Aged care mediation

A process to help address concerns and resolve conflict between residents, their families and aged care providers to reach an agreement.

What is Aged Care Mediation?

Mediation is a process that involves a professional, compassionate and skilled practitioner helping people in conflict explore their options and reach agreements. The process is confidential and designed to help people communicate effectively, to focus on what is important to both parties and facilitate workable agreements.


Why would you seek Aged Care mediation?

Concerns can arise between residents, their families and aged care providers. These issues need to be responded to in a clear and transparent manner.

Issues may relate to disputes about:

  • Health care decisions
  • Living arrangements
  • Special needs
  • Conflict within caring family’s members or supports
  • Communication
  • Standards of care


​Residents and families in these situations require the restoration of relationships for future day to day care and ensuring that there is no deleterious effect upon the older person.

Disputes need to be resolved through a process that is respectful and that does not escalate the situation. All parties will have their voice heard through this facilitated mediation process.


Who uses an aged care mediation service?

A request for a mediation can be generated by a family member, a facility representative or the resident. In an intrafamily dispute any family member can initiate contact.

The mediation process provides a safe forum for people in conflict to express their perspectives. Mediation is intended to provide those in conflict with an understanding of what has arisen and to move forward to a mutual agreement for agreed actions.


How does it work?

Aged Care mediation is a stepped process that is confidential and voluntary.

It commences with contact being made to the Better Place customer service. Through an intake process the service staff will asses the requirements and will confirm a Mediator contact.

The Mediator will then be in contact with each party to undertake an assessment of the situation and hear their story, this can be done by phone or in person. (Sometimes the situation is not appropriate for mediation, feedback will be provided by the Mediator on what would be a more appropriate service response.)

A joint mediation session is then scheduled between the parties. The Mediator will introduce and explain the process and state the expected ground rules to help the process move along smoothly.

Parties should not interrupt each other; the mediator will give each party the opportunity to fully share their side of the story.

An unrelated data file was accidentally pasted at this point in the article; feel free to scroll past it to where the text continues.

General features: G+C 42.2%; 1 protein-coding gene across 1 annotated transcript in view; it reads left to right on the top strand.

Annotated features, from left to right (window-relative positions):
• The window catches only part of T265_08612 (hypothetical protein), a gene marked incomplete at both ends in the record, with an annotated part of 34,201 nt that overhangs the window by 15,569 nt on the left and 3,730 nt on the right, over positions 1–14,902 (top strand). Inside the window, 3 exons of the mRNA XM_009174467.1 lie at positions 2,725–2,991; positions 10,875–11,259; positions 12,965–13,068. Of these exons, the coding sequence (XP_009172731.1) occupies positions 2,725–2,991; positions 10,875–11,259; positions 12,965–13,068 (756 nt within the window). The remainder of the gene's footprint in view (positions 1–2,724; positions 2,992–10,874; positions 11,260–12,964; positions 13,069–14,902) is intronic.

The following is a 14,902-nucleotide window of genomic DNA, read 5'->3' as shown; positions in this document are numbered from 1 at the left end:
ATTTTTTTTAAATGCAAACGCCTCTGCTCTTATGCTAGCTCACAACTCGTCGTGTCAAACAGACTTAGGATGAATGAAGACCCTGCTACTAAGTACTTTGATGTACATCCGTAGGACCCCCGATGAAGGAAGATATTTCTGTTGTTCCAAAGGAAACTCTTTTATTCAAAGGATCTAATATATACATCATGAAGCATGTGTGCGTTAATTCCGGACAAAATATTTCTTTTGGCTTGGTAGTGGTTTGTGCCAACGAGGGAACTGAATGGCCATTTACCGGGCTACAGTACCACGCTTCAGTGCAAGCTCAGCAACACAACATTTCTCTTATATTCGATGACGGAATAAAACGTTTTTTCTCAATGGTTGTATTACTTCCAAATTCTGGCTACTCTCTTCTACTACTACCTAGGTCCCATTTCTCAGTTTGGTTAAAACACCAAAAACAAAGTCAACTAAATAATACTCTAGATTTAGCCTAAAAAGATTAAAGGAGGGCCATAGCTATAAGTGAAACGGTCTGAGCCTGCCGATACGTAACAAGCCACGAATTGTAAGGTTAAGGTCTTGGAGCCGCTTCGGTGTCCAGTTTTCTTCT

The situation of the older person will be carefully considered as there may be frailty and capacity considerations. Better Place family consultants have a background in aged care. It may be that a party requires a support person to assist them. This will be discussed.

The mediator will ask the parties questions to establish the problem and the issues that underly it.  The mediator may restate issues to the parties and will summarize often. The use of a whiteboard or equivalent allows parties to refer to the topics or issues during the mediation. The listed issues form the basis for more effective negotiation and co-operative problem-solving. The topics are expressed in neutral and, whenever possible, mutual terms.

Parties are encouraged to focus on a topic for discussion or negotiation from the list of issues. The mediator encourages parties to communicate directly with each other. The parties’ interests and needs are further clarified.

Parties are provided with the opportunity to express opinions and give information privately to the mediator if they feel more comfortable doing so than in joint sessions. The private meeting can also assist parties to prepare to negotiate, generate options and ensure that proposals are realistic.

Towards the end of the joint session when options for resolution have been identified the mediator facilitates final negotiations and fine-tuning of the agreement. The final agreement is intended to diffuse the conflict and provide a new basis for future relations.

The agreement is not legally binding. Feedback to the organisation may be made with the participants consent.


How much does it cost?

Each situation will vary. The Mediator will provide indicative pricing based on:

  • The number of parties involved in the conflict
  • Whether the initial mediation assessments can be made by phone or face to face
  • The aged care consultant requirement
  • Whether one joint mediation session is enough. Sometimes other issues emerge that require another joint or private session. The organisation will be advised of the need as required

Prices quoted will be inclusive of travel time and allow for time to prepare documentation.


What won’t Mediators do?

Our Mediators will not:

  • Take sides with anyone
  • Give advice or tell participating parties what to do
  • Decide the outcome on the participants behalf
  • Mediate situations where there are serious allegations of harassment or abuse

Find out more about this service

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This service is available at these locations

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Please make an enquiry if you would like to book an appointment for one of our services. Alternatively, you can live chat with us during business hours.

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